President Donald Trump’s national security adviser says the US military withdrawal from Syria will only happen once the remnants of the Islamic State group are defeated.
John Bolton added that Turkey needed to assure the safety of Kurdish fighters allied with the United States in the area.
Mr Bolton, who is in Israel to reassure the US ally of the Trump-ordered withdrawal, says there is no timetable for the pull-out of American forces in north-eastern Syria, but insists it is not an unlimited commitment.
Mr Bolton said on Sunday that “the timetable flows from the policy decisions that we need to implement”.
His comments mark the first public confirmation the withdrawal has been slowed, as President Trump faced widespread criticism from allies and the resignation of Defence Secretary Jim Mattis for a policy that was to have been conducted within weeks.
President Trump announced in mid-December that the US will withdraw all of its 2,000 forces in Syria.
His move has raised fears over clearing the way for a Turkish assault on Kurdish fighters in Syria who fought alongside American troops against IS extremists.
Turkey considers the Syrian Kurdish People’s Protection Units, or YPG, a terrorist group linked to an insurgency within its own borders.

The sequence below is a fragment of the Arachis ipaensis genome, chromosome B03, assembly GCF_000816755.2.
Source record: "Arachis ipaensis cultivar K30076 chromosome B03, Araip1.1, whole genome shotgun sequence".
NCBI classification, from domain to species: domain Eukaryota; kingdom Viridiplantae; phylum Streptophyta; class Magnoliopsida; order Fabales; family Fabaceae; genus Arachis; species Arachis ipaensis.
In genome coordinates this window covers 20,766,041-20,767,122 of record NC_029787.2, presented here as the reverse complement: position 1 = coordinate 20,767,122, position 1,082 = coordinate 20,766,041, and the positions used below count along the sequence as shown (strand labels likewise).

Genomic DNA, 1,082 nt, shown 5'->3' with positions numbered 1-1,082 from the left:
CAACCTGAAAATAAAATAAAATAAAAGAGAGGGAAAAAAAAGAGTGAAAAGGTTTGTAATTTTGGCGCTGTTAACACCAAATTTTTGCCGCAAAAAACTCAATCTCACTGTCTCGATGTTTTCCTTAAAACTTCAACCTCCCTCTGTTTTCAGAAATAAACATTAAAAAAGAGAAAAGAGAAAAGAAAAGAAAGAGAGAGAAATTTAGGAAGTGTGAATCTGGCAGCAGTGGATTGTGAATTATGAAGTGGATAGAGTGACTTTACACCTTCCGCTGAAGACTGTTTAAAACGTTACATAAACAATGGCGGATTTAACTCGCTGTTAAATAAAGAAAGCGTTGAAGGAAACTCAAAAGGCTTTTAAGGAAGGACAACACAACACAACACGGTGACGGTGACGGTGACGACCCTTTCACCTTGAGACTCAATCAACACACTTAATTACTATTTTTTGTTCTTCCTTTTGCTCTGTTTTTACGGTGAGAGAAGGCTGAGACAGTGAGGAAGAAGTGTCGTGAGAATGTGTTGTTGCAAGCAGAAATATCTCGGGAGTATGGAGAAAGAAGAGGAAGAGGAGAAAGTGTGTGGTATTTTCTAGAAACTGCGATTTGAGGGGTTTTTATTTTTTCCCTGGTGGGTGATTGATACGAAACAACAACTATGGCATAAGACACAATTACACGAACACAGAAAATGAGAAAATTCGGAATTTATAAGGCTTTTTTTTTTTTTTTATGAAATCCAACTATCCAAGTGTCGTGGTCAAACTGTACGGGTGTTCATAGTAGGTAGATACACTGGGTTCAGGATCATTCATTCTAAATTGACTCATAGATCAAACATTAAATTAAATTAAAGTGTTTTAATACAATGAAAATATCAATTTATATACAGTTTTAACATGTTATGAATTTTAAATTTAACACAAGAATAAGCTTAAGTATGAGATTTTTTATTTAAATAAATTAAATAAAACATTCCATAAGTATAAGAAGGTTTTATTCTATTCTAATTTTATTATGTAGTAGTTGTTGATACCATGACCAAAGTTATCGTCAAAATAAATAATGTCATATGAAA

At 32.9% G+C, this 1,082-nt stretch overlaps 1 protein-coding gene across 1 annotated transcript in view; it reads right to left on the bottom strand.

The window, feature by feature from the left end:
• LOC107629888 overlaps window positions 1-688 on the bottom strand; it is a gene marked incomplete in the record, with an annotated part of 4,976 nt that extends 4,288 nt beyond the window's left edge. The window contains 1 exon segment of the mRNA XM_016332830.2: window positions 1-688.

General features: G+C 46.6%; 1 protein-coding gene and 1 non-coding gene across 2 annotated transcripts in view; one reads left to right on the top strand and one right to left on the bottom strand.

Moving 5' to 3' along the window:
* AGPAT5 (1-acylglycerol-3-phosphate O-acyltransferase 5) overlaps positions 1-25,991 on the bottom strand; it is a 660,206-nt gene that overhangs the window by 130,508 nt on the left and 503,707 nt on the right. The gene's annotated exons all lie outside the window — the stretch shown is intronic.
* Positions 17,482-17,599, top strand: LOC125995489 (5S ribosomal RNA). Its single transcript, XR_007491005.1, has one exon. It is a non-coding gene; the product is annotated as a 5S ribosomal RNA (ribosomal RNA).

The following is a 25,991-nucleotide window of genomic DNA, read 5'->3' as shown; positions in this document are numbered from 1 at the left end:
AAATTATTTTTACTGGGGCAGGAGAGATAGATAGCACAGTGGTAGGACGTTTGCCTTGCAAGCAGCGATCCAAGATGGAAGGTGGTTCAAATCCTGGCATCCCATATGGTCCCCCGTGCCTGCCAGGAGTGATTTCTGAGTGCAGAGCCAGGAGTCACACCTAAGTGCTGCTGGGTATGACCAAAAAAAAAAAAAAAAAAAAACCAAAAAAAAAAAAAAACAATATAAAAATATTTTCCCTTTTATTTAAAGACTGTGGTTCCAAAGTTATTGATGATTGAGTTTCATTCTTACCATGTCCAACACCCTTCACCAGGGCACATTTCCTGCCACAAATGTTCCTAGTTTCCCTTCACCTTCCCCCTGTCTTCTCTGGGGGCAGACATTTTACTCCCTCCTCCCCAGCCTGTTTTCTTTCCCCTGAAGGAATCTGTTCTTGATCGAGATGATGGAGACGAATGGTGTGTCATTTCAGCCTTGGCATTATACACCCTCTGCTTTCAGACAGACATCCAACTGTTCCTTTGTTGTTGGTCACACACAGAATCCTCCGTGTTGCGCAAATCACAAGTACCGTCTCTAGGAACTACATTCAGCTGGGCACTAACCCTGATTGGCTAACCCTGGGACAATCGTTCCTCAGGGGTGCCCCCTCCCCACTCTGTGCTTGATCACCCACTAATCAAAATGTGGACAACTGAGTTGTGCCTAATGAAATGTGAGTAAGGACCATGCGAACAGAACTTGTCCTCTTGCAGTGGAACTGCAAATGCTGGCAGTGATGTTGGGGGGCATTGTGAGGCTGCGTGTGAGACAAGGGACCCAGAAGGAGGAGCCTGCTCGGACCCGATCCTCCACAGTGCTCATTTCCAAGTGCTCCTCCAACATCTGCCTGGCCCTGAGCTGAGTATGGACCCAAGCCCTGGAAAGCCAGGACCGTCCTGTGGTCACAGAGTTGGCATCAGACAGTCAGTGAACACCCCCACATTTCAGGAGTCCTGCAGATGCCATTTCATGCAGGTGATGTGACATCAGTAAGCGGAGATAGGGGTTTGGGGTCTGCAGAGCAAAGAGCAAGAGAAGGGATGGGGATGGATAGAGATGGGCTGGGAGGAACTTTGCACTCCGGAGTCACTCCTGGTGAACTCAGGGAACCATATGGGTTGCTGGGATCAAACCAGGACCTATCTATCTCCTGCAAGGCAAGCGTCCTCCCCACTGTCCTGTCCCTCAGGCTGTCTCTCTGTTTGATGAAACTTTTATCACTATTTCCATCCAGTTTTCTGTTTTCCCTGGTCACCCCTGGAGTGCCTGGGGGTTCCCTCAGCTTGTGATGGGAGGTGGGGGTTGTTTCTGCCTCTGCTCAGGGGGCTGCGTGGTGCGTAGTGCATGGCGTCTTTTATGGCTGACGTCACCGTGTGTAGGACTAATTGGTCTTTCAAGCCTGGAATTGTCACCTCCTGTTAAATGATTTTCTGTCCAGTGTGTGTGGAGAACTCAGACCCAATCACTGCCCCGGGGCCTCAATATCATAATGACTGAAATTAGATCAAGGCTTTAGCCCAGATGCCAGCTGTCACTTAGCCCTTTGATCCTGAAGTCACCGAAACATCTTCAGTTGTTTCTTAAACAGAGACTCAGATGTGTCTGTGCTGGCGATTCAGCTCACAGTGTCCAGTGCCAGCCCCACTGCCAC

Mr Bolton, who is to travel on to Turkey on Monday, said the US is insisting that its Kurdish allies in the fight against the Islamic State group are protected from any planned Turkish offensive.
He is to deliver a warning to Turkish President Recep Tayyip Erdogan this week.
“We don’t think the Turks ought to undertake military action that’s not fully coordinated with and agreed to by the United States,” Mr Bolton said.
President Trump has stated that he would “not allow Turkey to kill the Kurds”, Mr Bolton said.
“That’s what the president said, the ones that fought with us.”
Mr Bolton said the US has asked its Kurdish allies to “stand fast now” and refrain from seeking protection from Russia or Syrian President Bashar al-Assad’s government.
He said Chairman of the Joint Chiefs of Staff Gen Joseph Dunford would continue negotiations with his Turkish counterparts this week to seek protection for America’s Kurdish allies in Syria.
He added that Ambassador Jim Jeffrey, who has been serving since August as the special representative for Syrian engagement and was named last week as the American special envoy for the anti-Islamic State coalition, would travel to Syria this week in an effort to reassure the US’s Kurdish allies that they are not being abandoned.
Mr Bolton said US troops would remain at the critical are of al-Tanf, in southern Syria, to counter growing Iranian activity in the region.
He defended the legal basis for the deployment, saying it is justified by the president’s Constitutional authority, adding “I’m a strong believer in Article II”.